“You will work in teams of three,” John said. “One will be the gate, one will be the sorter, and one will be in the turn-back position.” Assisted by his daughter, Lauren, and family-friend, Kristen Reynolds, they demonstrated how “easy” it is to sort. The “sorter” calls out a cow, for instance “the brown”, and then moves his or her horse to face the middle of that cow. The chosen cow then begins to move away and pushes the other cattle along. The sorter tries to cut the chosen cow from the herd, assisted by the turn-back rider. Once the chosen cow is alone, the gate keeper opens the “gate” by moving out of the way so that the cow can easily pass into the next pen. Once the demonstration was completed, John left the “sorting” ladies in the capable hands of Kristen and took the rest out on a trail ride. In the end, team work prevailed, and most of the “sorting” ladies got it, except for the occasional reminder of terminology… “What’s the name of the cream colored cow, again?”
Social Time and Relaxation
Dinner that night was served in the Parkfield Cafe, where V6 Ranch caters to many loyal customers, and several new (and curious) ones every week, Thursday through Sunday. John’s wife, Barbara, oversees the kitchen activities, and all meals are made from scratch, using V6’s own grass-fed beef, Central Coast produce and other local products, like Brian’s Bread. The ladies and I enjoyed chicken off the grill, bread and salad. Dessert was home-made mud-pie, which really hit the spot. Local beer was on tap, and Central Coast wines were available.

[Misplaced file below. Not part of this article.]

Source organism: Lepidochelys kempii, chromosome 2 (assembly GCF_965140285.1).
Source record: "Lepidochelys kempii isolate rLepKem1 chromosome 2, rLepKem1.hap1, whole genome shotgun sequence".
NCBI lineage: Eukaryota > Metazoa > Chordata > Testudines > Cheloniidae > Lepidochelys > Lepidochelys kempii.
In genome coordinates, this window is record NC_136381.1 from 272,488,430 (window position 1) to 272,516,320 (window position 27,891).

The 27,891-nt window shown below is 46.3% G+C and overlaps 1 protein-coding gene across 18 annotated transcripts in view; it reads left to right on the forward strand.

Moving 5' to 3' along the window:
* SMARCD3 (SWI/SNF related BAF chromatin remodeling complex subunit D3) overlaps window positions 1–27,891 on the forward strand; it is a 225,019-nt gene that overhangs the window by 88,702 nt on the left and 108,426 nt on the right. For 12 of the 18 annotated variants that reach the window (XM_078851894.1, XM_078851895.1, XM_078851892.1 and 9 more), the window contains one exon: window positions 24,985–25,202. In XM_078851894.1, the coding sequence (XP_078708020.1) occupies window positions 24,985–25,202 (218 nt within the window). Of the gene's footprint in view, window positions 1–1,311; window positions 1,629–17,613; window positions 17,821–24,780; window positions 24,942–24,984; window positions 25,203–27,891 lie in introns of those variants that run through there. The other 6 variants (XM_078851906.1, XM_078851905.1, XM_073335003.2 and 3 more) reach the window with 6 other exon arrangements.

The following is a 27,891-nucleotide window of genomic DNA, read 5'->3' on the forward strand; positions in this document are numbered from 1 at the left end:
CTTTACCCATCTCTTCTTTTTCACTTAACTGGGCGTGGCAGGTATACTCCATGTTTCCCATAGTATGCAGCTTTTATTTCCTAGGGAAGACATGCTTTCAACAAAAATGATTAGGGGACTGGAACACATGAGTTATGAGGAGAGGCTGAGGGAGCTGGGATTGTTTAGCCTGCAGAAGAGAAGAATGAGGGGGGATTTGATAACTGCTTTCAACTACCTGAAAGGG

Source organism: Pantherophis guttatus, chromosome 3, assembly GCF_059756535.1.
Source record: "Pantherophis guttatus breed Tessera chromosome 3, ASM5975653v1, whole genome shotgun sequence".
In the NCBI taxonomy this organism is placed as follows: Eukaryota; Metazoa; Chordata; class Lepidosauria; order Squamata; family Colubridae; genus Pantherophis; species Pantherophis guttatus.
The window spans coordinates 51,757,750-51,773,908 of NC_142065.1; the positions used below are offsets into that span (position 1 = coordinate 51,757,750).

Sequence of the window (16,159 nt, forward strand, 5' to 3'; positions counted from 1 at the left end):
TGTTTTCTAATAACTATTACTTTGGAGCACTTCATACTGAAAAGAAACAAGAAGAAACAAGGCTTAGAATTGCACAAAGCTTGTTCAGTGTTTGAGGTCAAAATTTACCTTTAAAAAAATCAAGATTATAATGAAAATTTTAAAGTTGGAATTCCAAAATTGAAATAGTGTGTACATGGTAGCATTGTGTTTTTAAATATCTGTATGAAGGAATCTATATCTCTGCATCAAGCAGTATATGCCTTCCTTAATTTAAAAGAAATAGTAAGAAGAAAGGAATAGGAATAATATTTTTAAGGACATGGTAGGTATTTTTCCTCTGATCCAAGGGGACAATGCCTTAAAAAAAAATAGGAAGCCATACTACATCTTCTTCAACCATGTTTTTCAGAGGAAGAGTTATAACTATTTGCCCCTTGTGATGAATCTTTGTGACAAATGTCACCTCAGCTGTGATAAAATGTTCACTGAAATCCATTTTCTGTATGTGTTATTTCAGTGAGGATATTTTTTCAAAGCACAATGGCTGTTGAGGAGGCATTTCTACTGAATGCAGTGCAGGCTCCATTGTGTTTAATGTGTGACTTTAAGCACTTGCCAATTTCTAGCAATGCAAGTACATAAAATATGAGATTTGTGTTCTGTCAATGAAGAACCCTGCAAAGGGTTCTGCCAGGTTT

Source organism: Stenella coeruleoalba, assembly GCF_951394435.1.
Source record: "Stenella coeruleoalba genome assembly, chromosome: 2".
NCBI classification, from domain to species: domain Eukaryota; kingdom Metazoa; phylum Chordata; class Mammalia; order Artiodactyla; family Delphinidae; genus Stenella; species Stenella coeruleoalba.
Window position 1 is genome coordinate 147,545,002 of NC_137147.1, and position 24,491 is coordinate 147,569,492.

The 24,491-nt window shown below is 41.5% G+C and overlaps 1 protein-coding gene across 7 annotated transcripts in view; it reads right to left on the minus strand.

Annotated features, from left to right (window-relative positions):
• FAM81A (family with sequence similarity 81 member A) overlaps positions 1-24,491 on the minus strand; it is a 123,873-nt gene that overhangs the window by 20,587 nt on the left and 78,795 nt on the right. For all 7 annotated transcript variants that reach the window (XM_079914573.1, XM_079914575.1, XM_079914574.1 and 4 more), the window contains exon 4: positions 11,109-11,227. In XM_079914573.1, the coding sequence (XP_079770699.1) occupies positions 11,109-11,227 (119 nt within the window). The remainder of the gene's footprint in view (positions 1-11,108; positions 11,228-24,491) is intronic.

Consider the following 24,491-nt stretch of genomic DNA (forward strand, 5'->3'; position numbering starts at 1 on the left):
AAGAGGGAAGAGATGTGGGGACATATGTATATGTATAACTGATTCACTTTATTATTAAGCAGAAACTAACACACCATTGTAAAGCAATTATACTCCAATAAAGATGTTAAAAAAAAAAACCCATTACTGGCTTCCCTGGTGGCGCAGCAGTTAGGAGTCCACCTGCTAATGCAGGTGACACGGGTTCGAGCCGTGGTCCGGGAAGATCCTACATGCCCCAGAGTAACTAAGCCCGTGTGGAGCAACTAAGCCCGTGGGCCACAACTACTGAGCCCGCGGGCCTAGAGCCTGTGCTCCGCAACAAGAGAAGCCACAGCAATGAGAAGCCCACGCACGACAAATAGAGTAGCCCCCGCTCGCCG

There is something magical about sitting together with a good group of friends after a long day of ranch life. The ladies were able to enjoy the fruits of their labor, so to speak, as they talked and joked about the day’s activities. By the time I left, the ladies had been well-worked, well-fed and were ready for a good night’s rest before a big day of rounding up cattle in the hills. I later found out that this took about 7 hours. Riding over ridges and down into valleys, the ladies were awed by incredible Central Coast vistas. Definitely not an ordinary day…
V6 Ranch welcomes groups of 20 or more who want the real-life “working cattle ranch experience”. Riders can choose to bring their own horses, or rent V6 Ranch horses. The rides and activities can be long and arduous, so a personal horse must be in good shape to get the most out of the experience. Accommodations for a group may vary, and members can choose to camp in their own rig or tent, stay in a 6-room cattle ranch bunkhouse, or enjoy the comfortable Parkfield Inn Lodge. Custom activities are scheduled for every group, and will most likely involve doing some kind of “work” on the ranch.
V6 Ranch also offers numerous events throughout the year, from Dude Ranch Weekends and Rodeos, to Barb’s Wild Weekend. Check out the event schedule and plan your own extraordinary trip to V6 Ranch in Parkfield, CA. Bring the whole family!
Story written by Sharon Jantzen
Roping, Sorting, Cafe and Parkfield Inn Lodge Pictures by Sharon Jantzen
Gathering in the hills pictures by Nancy Wildman